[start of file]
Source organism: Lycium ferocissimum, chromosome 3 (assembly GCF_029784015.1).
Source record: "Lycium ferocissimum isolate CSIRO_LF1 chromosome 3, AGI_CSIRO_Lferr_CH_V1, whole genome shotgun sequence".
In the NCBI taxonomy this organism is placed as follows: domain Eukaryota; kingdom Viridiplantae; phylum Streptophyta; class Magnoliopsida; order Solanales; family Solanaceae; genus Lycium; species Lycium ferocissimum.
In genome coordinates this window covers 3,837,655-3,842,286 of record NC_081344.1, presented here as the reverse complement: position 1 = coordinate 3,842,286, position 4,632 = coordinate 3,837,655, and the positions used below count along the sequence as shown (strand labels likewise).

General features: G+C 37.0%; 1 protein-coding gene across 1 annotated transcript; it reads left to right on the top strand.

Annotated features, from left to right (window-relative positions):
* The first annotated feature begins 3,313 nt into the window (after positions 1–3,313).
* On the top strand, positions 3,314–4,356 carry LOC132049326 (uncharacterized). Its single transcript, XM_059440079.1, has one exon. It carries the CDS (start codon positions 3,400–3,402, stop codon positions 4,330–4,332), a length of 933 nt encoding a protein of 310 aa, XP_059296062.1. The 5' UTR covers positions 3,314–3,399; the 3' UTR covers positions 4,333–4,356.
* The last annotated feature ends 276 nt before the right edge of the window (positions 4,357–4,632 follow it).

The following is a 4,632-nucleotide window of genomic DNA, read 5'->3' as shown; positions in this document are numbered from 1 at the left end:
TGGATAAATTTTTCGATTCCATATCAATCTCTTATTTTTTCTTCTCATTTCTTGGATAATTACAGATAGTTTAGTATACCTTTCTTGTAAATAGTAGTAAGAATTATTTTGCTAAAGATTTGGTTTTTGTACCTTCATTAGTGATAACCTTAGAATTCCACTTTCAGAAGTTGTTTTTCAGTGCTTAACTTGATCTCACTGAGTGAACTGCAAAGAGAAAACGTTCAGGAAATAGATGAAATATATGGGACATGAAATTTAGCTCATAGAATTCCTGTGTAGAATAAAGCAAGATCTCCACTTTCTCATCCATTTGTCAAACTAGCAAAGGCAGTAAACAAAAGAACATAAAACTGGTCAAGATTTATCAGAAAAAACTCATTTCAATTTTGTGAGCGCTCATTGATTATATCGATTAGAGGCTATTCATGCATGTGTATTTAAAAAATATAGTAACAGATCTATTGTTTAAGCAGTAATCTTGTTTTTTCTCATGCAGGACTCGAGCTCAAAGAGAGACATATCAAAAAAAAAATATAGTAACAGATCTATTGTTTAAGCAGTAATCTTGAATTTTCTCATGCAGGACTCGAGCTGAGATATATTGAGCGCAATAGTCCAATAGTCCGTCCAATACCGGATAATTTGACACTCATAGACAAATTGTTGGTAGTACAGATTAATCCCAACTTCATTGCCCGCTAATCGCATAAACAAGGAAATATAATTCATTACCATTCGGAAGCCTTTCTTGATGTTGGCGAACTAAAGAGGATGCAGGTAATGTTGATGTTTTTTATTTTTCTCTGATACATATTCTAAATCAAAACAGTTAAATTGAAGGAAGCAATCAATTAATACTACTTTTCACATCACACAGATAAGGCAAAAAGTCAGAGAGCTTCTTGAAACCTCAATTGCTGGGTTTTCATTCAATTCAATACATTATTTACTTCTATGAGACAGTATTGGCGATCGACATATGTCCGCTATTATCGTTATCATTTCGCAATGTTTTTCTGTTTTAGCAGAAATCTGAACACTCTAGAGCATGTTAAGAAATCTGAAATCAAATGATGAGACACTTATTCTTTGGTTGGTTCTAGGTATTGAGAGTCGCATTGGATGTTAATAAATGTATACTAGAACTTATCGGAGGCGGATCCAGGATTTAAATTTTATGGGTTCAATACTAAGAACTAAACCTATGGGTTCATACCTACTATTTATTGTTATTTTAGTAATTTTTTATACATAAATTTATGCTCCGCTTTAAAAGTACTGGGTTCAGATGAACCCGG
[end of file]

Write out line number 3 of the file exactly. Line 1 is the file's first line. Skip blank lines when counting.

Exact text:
In the NCBI taxonomy this organism is placed as follows: domain Eukaryota; kingdom Viridiplantae; phylum Streptophyta; class Magnoliopsida; order Solanales; family Solanaceae; genus Lycium; species Lycium ferocissimum.